There are also a number of people that strongly support this new initiative.
According to the same Washington Post article, the Family Research Council affirmed
"a growing sense of confidence in our new attorney general" in response
to the heightened law enforcement emphasis on Internet smut. Concerned parents
argue that our society has become increasingly tolerant of pornography and socially
questionable material, and many of them blame the Internet for the degradation
of traditional American values. Conservative columnist Benjamin Shapiro argues
in favor of the initiative in a recent article,
and he comments on the concerns of those that oppose the initiative:
They find the anti-pornography crowd disturbing because they believe that
policing pornography violates fundamental rights. This has become the dominant
view in our society: As long as what I do doesn't harm you personally, I have
a right to do it. It's a silly view and a view rejected by law enforcement policies
all over the country.
Mr. Shapiro's dismissal of modern deontological ethics and the categorical
imperative doesn't impress me much. Last time I checked, our legal system was
supposed to protect the rights of morally autonomous individuals. As a Libertarian,
I tend to be skeptical of government regulation. Internet pornography is an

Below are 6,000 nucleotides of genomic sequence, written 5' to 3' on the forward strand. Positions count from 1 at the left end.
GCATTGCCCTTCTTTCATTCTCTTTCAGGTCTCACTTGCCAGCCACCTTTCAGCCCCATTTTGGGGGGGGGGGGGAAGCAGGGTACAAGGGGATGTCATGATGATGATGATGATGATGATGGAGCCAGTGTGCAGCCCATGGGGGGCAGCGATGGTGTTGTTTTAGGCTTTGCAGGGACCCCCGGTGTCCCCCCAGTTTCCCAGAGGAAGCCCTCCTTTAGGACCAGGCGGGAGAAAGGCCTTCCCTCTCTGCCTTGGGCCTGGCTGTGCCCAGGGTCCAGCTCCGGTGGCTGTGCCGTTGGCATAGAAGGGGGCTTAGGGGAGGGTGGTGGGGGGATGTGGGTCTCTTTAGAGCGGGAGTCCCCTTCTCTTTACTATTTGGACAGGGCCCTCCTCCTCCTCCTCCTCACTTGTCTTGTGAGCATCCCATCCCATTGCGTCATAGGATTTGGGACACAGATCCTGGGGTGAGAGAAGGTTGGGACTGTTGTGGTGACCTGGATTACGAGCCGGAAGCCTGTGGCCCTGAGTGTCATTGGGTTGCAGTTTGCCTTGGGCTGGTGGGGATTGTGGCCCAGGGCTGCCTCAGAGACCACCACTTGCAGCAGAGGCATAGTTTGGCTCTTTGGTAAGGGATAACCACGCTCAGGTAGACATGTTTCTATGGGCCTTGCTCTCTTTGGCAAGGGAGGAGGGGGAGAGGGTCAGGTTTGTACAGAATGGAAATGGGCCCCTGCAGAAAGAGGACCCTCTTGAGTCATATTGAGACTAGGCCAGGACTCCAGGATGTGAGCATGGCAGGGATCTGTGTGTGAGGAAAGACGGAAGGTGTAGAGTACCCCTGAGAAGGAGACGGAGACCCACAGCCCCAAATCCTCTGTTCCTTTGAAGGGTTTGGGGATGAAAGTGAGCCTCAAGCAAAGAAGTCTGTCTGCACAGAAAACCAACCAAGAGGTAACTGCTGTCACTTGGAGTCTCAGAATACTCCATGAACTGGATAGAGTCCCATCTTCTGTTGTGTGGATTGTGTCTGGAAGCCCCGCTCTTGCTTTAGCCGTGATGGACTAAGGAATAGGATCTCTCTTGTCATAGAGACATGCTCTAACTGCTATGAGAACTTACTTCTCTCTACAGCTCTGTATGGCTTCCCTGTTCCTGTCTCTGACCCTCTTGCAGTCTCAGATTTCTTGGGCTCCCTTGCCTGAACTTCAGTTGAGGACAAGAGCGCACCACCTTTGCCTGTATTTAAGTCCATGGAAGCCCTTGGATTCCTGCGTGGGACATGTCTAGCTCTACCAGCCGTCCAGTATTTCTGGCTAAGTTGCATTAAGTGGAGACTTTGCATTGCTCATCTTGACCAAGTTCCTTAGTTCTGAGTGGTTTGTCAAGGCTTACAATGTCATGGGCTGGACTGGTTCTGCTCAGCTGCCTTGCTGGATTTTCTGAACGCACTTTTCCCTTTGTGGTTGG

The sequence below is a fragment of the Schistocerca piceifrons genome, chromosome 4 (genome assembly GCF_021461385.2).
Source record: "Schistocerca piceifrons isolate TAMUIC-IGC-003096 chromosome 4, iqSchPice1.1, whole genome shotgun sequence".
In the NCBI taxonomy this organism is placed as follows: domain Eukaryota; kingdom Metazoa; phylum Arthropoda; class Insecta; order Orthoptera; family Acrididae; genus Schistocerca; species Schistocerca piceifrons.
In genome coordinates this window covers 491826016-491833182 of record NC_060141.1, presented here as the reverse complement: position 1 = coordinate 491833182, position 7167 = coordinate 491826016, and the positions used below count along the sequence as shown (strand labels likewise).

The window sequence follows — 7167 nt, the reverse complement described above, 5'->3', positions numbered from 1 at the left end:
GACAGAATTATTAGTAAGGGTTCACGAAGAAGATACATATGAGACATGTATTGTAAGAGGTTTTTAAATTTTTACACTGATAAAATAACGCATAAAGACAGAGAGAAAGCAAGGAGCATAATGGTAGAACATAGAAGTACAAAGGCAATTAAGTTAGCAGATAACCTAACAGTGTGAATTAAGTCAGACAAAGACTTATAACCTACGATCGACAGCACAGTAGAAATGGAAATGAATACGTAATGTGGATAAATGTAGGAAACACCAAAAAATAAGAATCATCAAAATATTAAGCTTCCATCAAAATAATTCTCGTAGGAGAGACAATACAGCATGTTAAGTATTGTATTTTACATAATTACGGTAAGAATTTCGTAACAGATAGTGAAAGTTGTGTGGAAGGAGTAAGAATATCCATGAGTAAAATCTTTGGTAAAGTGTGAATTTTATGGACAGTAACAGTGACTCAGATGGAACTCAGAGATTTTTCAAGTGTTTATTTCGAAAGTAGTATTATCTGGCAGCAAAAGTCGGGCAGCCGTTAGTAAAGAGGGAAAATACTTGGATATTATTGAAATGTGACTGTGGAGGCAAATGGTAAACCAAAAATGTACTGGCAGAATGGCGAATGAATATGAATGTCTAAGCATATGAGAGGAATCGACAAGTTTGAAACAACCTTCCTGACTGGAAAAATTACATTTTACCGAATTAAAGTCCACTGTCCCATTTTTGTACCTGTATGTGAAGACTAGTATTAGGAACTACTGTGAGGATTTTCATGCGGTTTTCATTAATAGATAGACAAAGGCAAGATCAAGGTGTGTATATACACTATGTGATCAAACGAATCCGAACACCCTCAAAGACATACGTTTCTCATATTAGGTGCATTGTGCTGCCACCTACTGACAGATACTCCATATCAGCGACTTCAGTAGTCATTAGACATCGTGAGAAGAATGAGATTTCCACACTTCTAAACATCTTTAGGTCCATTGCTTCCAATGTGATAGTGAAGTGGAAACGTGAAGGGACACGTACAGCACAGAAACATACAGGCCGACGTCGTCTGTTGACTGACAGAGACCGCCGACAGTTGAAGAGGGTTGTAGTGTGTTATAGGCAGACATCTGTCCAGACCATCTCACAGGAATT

enormous, profitable industry (which happens to provide the government with
massive amounts of tax money) and I strongly support the rights of those who
choose to engage in production, distribution, and consumption of pornography
that does not inherently violate the rights of others. In principle, I also
value the rights of those who do not wish to be exposed to such content, but
I have very little faith in the government's capacity to effectively shield
the innocent without violating the rights of consenting consumers. I think that
this latest measure is an attempt to appease those concerned without incurring
major expenses. When it comes right down to it, this solution is less expensive
and less ominous than other potential solutions, but I am concerned by the fact
that the Attorney General considers this a high priority.
The absurdity of the situation is accentuated when you study previous situations
where the government has attempted to censor content on the basis of criminal
obscenity. A commonly cited example is Allen Ginsberg's poem Howl,
the pinnacle of beat poetry and arguably the defining composition of an entire
generation. In 1957, the government attempted to prevent the publication of
Howl and pressed charges against Ginsberg and poet laureate Lawrence
Ferlinghetti, claiming that the duo was guilty of criminal obscenity for distributing
a poem that contained drug references and overt homosexual themes. Fortunately,
the American Civil Liberties Union intervened on behalf of the poets, and today,
Ginsberg's masterpiece is read in classrooms all across America. I question
the validity of a legal standard that requires the government to make determinations
about what constitutes art, and for that reason I question the legal validity
of anti-obscenity laws and the Miller test.
Is this a timely and legitimate solution to a serious problem, or is it a costly
and wasteful attempt to appease concerned parents and religious fundamentalists?
Will it make the Internet a safer and more wholesome learning environment for
children, or will it stifle free speech and civil liberties? More to the point,
how many of you will be polishing up the old resume and applying for jobs on
the porn squad?